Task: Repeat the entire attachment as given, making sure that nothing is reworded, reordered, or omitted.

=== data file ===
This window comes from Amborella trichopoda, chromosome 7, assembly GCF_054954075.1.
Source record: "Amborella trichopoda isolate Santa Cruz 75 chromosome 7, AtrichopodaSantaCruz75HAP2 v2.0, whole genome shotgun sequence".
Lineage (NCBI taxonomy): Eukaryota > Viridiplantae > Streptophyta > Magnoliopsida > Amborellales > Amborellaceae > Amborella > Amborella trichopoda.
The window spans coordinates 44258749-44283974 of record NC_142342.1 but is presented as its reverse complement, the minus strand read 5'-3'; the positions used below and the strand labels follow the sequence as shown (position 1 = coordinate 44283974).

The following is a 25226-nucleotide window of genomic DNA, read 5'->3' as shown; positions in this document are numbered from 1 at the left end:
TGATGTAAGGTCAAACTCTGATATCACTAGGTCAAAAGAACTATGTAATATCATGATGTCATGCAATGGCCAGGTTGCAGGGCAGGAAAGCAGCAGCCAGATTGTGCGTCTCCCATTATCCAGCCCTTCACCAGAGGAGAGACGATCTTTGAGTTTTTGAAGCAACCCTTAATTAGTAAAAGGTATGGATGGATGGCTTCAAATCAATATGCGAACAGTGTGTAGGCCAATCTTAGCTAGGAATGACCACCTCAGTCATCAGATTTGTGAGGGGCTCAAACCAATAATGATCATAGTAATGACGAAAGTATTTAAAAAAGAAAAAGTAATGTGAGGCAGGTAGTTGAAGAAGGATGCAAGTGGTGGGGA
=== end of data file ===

This window comes from Amborella trichopoda, chromosome 7, assembly GCF_054954075.1.
Source record: "Amborella trichopoda isolate Santa Cruz 75 chromosome 7, AtrichopodaSantaCruz75HAP2 v2.0, whole genome shotgun sequence".
Lineage (NCBI taxonomy): Eukaryota > Viridiplantae > Streptophyta > Magnoliopsida > Amborellales > Amborellaceae > Amborella > Amborella trichopoda.
The window spans coordinates 44258749-44283974 of record NC_142342.1 but is presented as its reverse complement, the minus strand read 5'-3'; the positions used below and the strand labels follow the sequence as shown (position 1 = coordinate 44283974).

The following is a 25226-nucleotide window of genomic DNA, read 5'->3' as shown; positions in this document are numbered from 1 at the left end:
TGATGTAAGGTCAAACTCTGATATCACTAGGTCAAAAGAACTATGTAATATCATGATGTCATGCAATGGCCAGGTTGCAGGGCAGGAAAGCAGCAGCCAGATTGTGCGTCTCCCATTATCCAGCCCTTCACCAGAGGAGAGACGATCTTTGAGTTTTTGAAGCAACCCTTAATTAGTAAAAGGTATGGATGGATGGCTTCAAATCAATATGCGAACAGTGTGTAGGCCAATCTTAGCTAGGAATGACCACCTCAGTCATCAGATTTGTGAGGGGCTCAAACCAATAATGATCATAGTAATGACGAAAGTATTTAAAAAAGAAAAAGTAATGTGAGGCAGGTAGTTGAAGAAGGATGCAAGTGGTGGGGA